Once you have organised people to push for a new world system, what is the policy framework that needs to be adopted? It is here that intellectuals must put their heart and soul into action. We need to think hard about the many creative ways to use our social wealth to solve the immediate problems of humanity – hunger, sickness, climate catastrophe. It is cruel to think of these hopes as naïve. It tells us a lot that it is easier to imagine the end of the earth than to imagine the end of capitalism, to imagine the polar ice cap flooding us into extinction than to imagine a world where our productive capacity enriches all of us. In our last newsletter of 2018, we bring you an overview of how we see and understand the world we live in today, and of the ideas and concepts we have developed as we begin to build a framework to imagine, and build, a new world system.

In France, the yellow vests— in their fifth week of demonstrations—  want their grievances and hopes to structure the political landscape, not the avarice of corporations and the cynicism of the political class. We want cash, they say, as a prelude to a radical emancipation. An assessment of China is also more complicated than the commonly presented narrative. All revolutionary processes lose their energy, get sucked into the everyday problems of resource distribution and the bureaucracy of power. Channelling aspirations from individual gain to social development is not a simple matter, especially as there is a global cultural push to reduce the human personality to that of a consumer. But despite the obstacles, people know that capitalism’s destructive impulses will not benefit them. No wonder the yellow vests in France and the farmers in India take to the streets. No wonder that the young in the DRC want to join them.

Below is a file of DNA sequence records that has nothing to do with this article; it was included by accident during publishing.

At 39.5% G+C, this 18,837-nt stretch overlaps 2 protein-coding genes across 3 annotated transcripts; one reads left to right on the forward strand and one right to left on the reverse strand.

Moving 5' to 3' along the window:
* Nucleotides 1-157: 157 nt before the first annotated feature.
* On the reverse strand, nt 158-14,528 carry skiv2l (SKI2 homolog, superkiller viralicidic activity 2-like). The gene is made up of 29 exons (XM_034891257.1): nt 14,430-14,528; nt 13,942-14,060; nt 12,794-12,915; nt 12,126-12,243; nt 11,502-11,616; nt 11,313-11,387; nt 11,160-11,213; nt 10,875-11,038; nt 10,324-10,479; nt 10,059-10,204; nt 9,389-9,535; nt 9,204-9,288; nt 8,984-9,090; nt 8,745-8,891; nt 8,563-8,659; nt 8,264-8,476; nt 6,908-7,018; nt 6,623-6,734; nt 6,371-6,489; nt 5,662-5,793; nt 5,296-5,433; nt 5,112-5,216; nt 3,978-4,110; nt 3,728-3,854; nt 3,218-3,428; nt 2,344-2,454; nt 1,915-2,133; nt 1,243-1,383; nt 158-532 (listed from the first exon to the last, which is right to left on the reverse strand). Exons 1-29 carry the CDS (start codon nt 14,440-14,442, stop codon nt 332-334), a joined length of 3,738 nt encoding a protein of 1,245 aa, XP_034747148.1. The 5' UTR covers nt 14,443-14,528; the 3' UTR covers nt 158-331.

One in eight people across the world live in informal settlements. This, despite the “right to a standard of living adequate for the health and well-being of himself and of his family” as declared by the International Declaration of Human Rights. Reality, however, is very far from this.  This is why movements of the world’s poor and dispossessed fight tooth and nail to protect the rights and dignity of the workers and the poor. Because, in the words of Abahlali baseMjondolo (AbM) president S’bu Zikode, “we have no choice but to live like human beings.” Recent victories of the left, from Morocco and India, and the tireless organizing and bravery of movements like AbM, provide glimpses of inspiration and hope against the bulldozer of capitalism and its accomplices.